Fred and I sat hunched over his laptop in a busy Ann Arbor coffee shop — which is not a particularly uncommon scene these days. Today, however, the glow of the blue light LED screen reflected a Google Form entitled “Luther House Cooks Ingredient Request.” Fred and I both live at Luther House, one of Ann Arbor’s numerous housing cooperatives, famous for fitting 49 people into two yellow houses on Hill Street (and thousands more for our annual Halloween party). To complete his weekly chore requirement, Fred is one of our Thursday cooks, meaning he is responsible for churning out a dish to feed 50 people every Thursday. A week before each meal, he has to request all of his ingredients on a Google Form so that other people can go pick it up from the store as their own chore.
This Thursday, Fred was at a loss. Surrounded by college students typing away on their laptops, he turned to me and asked me if I had any ideas. I’m still not sure what made my brain drift back to the shores of West Africa that day, but almost instinctively, maybe to give my Danish exchange student best friend a challenge, I told him that he should make Jollof rice. Immediately, he flipped my own challenge back on me.
“OK I’ll do it, as long as you’ll help me get it right.”
Fred knows I love to cook, especially foods from across the world. It’s not too uncommon for my housemates to find me in the kitchen for hours making anything from Shanghai soup dumplings to Argentine chimichurri. As a kid, cooking was my way of connecting with a wide open world that seemed out of reach to my 10-year-old self growing up in the suburban South. Now, after many years of cooking, I’ve amassed a pretty large collection of kitchen gadgets and niche ingredients which allow me to feel confident enough to take on almost any culinary challenge. So, of course Fred thought I had made Jollof rice before, especially since it is the food of my people, my ancestors.
I hadn’t. In fact, it had never hit me until that moment that in the 10 years I’ve used the kitchen as my vessel to see the world, I had never once cooked a dish from the shores of West Africa.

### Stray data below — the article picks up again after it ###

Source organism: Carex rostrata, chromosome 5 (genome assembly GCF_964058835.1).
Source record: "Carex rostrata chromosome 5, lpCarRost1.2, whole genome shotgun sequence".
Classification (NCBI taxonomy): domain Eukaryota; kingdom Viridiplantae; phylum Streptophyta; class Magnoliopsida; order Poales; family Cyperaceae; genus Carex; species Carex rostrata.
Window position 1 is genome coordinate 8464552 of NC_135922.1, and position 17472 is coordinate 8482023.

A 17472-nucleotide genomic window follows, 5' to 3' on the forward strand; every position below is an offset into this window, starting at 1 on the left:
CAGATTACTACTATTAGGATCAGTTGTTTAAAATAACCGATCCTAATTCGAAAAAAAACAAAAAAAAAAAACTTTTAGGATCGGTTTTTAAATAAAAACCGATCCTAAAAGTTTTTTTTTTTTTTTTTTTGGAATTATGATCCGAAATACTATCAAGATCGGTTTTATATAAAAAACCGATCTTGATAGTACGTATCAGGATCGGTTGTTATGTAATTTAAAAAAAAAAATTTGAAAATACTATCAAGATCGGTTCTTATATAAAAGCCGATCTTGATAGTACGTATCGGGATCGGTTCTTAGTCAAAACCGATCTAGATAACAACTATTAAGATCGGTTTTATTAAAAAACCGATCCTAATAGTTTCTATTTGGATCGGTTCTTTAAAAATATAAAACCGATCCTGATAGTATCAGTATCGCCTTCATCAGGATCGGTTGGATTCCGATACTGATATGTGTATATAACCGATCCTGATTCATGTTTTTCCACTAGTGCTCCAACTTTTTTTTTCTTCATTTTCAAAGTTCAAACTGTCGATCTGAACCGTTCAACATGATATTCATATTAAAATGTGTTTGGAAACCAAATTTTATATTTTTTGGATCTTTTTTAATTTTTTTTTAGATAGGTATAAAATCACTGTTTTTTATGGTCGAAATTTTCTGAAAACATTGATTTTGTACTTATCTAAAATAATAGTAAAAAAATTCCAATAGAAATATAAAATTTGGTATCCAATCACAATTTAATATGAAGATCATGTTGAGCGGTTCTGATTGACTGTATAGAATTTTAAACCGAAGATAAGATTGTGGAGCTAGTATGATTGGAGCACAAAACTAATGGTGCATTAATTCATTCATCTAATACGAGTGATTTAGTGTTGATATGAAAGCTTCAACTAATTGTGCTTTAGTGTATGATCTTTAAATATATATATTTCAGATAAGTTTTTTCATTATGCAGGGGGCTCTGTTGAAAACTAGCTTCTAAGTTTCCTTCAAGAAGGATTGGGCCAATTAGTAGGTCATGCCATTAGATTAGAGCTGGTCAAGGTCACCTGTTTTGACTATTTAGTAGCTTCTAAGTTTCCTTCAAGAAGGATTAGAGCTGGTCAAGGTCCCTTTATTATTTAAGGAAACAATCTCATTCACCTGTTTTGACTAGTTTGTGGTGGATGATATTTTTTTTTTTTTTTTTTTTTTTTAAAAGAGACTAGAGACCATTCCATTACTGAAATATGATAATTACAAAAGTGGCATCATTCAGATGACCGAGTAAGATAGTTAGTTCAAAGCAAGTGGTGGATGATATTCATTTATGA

I didn’t grow up in Africa; in fact, where I grew up felt like the farthest place from it. Off of Georgia Highway 120, a couple of miles between Roswell and Marietta, is a white picket fence community called East Cobb. East Cobb is a place I now describe as my prison, the place where I plotted, for 18 years, to break free from. It took me 17 of those years to even figure out why it felt so unsettling to exist in that place: It was white, and I was not.
My parents grew up in two different worlds. My mom comes from a Polish immigrant bloodline in the working class towns of northern Rhode Island. My dad comes from a line of Black revolutionaries, operating in and around Philadelphia. The two met in Boston and made their way south to the Sun Belt to raise a family, after my dad landed a white-collar corporate job at IBM. My dad’s solution to the racism he faced in the workplace was to leave his Black identity at the door in order to assimilate into white, corporate culture. He and my mom shared this sentiment and thus decided to raise their two mixed-race children in the heart of the Deep South.
Growing up, I had no connection to my Black identity. I simply did not even think of myself as Black. Why would I, when I was existing in a society where no one looked like me and it was simpler to not even question that fact? It got a lot harder to ignore my identity once it began being weaponized against me. Once I started getting slurs carved into my lunch table and started having a bit too many unpleasant police confrontations for comfort, it became almost impossible to ignore that this society, which had always felt alien to me, was in fact built against my existence. The final nail in the coffin came when I watched a man who looked like me suffocate to death on a Minneapolis street at the hands of a cop.